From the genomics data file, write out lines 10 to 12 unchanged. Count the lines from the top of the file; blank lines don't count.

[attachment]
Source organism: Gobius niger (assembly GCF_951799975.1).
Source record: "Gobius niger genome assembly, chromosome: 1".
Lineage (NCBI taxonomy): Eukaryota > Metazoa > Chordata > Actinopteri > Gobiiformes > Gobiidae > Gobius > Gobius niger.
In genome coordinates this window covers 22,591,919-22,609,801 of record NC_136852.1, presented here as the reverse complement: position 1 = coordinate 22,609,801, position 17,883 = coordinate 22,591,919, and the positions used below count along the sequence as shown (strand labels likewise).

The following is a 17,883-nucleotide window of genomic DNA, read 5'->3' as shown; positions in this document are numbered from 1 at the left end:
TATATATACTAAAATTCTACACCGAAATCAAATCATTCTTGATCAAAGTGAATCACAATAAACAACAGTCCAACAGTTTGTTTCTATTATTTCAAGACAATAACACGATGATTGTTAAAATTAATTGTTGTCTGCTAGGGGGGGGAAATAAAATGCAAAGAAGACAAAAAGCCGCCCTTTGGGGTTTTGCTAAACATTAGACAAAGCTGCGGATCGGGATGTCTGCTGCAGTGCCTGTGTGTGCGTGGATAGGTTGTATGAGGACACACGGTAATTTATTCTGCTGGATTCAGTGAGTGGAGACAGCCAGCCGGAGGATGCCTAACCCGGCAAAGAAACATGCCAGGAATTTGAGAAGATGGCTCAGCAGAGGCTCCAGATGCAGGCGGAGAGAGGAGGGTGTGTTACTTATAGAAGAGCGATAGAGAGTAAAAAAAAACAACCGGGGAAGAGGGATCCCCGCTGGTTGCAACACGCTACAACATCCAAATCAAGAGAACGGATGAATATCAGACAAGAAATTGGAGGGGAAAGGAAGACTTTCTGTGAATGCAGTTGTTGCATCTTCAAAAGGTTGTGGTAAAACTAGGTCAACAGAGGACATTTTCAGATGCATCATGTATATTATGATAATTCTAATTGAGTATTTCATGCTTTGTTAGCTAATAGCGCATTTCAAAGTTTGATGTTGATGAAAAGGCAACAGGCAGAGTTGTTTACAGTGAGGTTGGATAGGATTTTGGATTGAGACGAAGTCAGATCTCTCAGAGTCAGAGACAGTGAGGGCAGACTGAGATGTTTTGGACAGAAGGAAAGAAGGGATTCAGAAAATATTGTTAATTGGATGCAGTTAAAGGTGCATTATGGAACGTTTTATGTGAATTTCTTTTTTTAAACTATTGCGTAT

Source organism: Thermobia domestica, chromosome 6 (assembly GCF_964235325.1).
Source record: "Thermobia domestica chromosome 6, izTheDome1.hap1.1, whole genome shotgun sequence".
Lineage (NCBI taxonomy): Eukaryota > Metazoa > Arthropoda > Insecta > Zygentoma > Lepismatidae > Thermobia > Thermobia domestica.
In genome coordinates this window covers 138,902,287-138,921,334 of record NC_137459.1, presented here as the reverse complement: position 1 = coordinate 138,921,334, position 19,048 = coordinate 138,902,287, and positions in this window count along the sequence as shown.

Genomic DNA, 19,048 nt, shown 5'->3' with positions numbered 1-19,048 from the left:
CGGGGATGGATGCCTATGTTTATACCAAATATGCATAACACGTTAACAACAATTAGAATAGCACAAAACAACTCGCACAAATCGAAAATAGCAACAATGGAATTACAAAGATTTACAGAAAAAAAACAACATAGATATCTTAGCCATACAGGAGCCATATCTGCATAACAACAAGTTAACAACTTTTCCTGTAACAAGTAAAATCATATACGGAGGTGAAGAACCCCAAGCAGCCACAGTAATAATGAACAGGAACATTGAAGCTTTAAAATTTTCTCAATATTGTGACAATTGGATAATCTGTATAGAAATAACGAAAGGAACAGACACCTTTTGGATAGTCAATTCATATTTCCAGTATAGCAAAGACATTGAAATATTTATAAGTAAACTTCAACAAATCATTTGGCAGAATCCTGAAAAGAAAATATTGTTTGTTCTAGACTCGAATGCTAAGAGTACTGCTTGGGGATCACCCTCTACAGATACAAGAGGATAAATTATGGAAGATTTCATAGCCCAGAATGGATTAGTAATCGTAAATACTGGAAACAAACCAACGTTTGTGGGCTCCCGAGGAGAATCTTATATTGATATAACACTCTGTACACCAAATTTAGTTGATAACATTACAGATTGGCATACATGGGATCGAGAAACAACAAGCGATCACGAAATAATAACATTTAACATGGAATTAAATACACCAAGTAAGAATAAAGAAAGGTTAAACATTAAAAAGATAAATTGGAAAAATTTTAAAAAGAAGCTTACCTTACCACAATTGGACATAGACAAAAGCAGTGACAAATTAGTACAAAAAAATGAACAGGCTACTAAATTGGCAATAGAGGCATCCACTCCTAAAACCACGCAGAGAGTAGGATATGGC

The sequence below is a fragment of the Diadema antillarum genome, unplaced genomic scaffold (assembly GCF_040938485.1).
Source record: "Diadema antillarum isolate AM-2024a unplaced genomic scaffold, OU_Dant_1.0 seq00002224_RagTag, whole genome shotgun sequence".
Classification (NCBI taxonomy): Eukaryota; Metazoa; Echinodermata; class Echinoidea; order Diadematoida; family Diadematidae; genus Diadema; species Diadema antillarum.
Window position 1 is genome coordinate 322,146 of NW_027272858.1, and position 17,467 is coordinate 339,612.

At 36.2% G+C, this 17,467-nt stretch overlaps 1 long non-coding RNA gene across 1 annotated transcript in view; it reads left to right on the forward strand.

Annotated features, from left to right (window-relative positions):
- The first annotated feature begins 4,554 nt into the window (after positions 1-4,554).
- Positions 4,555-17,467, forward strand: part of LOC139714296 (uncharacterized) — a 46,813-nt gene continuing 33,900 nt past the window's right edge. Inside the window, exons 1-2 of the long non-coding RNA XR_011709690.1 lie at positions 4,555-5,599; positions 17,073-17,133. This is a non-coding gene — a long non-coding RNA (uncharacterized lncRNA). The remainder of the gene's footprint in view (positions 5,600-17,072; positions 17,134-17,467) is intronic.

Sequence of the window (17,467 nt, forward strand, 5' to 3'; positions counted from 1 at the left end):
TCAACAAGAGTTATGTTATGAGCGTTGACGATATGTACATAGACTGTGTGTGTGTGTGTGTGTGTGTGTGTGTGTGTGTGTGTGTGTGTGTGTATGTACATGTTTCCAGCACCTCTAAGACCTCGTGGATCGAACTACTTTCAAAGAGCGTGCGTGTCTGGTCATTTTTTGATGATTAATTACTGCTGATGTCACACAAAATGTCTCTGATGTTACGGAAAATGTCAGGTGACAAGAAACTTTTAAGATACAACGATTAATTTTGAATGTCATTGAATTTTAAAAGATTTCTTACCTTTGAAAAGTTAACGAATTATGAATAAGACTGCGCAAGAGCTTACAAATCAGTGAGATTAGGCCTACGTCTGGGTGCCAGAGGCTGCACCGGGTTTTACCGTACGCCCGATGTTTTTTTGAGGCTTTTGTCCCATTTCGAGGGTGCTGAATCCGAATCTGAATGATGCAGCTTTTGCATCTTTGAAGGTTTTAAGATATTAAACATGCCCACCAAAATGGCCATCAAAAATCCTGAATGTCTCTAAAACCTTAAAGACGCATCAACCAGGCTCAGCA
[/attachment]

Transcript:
In genome coordinates this window covers 138,902,287-138,921,334 of record NC_137459.1, presented here as the reverse complement: position 1 = coordinate 138,921,334, position 19,048 = coordinate 138,902,287, and positions in this window count along the sequence as shown.

Genomic DNA, 19,048 nt, shown 5'->3' with positions numbered 1-19,048 from the left:
CGGGGATGGATGCCTATGTTTATACCAAATATGCATAACACGTTAACAACAATTAGAATAGCACAAAACAACTCGCACAAATCGAAAATAGCAACAATGGAATTACAAAGATTTACAGAAAAAAAACAACATAGATATCTTAGCCATACAGGAGCCATATCTGCATAACAACAAGTTAACAACTTTTCCTGTAACAAGTAAAATCATATACGGAGGTGAAGAACCCCAAGCAGCCACAGTAATAATGAACAGGAACATTGAAGCTTTAAAATTTTCTCAATATTGTGACAATTGGATAATCTGTATAGAAATAACGAAAGGAACAGACACCTTTTGGATAGTCAATTCATATTTCCAGTATAGCAAAGACATTGAAATATTTATAAGTAAACTTCAACAAATCATTTGGCAGAATCCTGAAAAGAAAATATTGTTTGTTCTAGACTCGAATGCTAAGAGTACTGCTTGGGGATCACCCTCTACAGATACAAGAGGATAAATTATGGAAGATTTCATAGCCCAGAATGGATTAGTAATCGTAAATACTGGAAACAAACCAACGTTTGTGGGCTCCCGAGGAGAATCTTATATTGATATAACACTCTGTACACCAAATTTAGTTGATAACATTACAGATTGGCATACATGGGATCGAGAAACAACAAGCGATCACGAAATAATAACATTTAACATGGAATTAAATACACCAAGTAAGAATAAAGAAAGGTTAAACATTAAAAAGATAAATTGGAAAAATTTTAAAAAGAAGCTTACCTTACCACAATTGGACATAGACAAAAGCAGTGACAAATTAGTACAAAAAAATGAACAGGCTACTAAATTGGCAATAGAGGCATCCACTCCTAAAACCACGCAGAGAGTAGGATATGGC